Although I do not by any means consider myself an expert in organic chemistry, I felt that it would be wholly appropriate to start this series with what many would consider to be the King of all instrumental measuring techniques in chemistry.
Nuclear. Magnetic. Resonance.
The odds are actually pretty good for having encountered one of these spectroscopic machines in your lifetime. Take a populous that's afraid of all things nuclear and slap the word "Imaging" at the end of your acronym, and you're left with what's referred to as an MRI machine, frequently used in hospital settings for the diagnostic probing of the hydrogen atoms in both water and hydrocarbon structures.
Whether you're probing an individual molecule for spectroscopic responses, or an entire host of organic chemicals with the human body, the underlying quantum mechanical properties are the same.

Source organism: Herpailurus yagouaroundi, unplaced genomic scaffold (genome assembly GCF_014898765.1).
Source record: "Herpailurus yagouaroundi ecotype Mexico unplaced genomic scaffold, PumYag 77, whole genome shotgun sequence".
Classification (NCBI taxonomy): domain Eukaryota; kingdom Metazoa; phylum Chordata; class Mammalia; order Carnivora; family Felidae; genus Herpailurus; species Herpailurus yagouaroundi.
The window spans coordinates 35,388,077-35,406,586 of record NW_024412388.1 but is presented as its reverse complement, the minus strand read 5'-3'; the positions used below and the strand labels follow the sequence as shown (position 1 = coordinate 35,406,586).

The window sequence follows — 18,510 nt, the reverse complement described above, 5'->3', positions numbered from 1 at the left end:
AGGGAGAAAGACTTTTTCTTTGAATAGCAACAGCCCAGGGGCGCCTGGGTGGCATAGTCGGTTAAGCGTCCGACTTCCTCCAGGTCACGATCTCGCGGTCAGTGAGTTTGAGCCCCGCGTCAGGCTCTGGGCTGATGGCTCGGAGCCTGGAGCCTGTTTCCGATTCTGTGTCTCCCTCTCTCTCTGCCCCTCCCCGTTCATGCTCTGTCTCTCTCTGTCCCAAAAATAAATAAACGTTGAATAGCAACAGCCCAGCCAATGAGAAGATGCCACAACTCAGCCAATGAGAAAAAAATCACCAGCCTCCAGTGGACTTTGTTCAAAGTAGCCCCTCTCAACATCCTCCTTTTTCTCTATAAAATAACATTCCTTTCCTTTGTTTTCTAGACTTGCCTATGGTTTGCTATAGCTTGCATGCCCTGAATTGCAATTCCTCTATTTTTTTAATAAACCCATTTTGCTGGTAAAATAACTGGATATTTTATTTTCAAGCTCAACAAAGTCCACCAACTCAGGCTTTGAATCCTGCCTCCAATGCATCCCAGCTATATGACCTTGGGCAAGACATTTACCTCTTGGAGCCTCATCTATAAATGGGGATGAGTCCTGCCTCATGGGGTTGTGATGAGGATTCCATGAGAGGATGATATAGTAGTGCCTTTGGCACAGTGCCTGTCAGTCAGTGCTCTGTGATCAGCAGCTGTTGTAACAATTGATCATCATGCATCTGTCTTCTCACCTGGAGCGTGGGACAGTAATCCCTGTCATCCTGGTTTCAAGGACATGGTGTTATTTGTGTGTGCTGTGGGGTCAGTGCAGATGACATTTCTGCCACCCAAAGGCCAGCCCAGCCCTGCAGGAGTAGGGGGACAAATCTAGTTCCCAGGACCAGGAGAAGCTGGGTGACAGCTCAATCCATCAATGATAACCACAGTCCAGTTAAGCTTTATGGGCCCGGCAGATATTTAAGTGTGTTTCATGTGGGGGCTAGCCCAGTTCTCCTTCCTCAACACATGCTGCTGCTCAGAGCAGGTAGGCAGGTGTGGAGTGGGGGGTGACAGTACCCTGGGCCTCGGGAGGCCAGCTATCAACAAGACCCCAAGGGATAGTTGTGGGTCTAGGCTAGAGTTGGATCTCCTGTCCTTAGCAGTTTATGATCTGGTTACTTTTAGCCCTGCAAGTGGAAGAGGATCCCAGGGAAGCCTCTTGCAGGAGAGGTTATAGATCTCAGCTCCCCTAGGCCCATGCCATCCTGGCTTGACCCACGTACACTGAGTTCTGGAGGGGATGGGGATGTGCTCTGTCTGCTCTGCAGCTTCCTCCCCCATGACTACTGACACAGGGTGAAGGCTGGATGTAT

The nucleus of every atom is made up of some collection of protons and neutrons. When these nuclei are placed into a magnetic field, their intrinsic "spin" states will either line up with the magnetic field, or against it (both positively-charged protons and non-charged neutrons are effected by magnetic fields because in reality, neither of them are fundamental particles: they're both comprised of what are called "quarks", up quark/up quark/down quark and up quark/down quark/down quark respectively, and it's these three entities that cause these sub-atomic particles to have a quantifiable angular momentum, or spin). Given the quantized nature of these spin states, the manner in which these particles (and by extension the atom, who's angular momentum can be considered a sum of the partials) align with the magnetic field can be analogous to a lowest-energy "ground state". When an array of radio frequencies are passed through the sample, a select set of frequencies will be absorbed by the atom, causing the spin state to be excited. When the atom relaxes from this excited state back to the ground state, it releases the excess energy in the form of a radio wave whos frequency can be detected.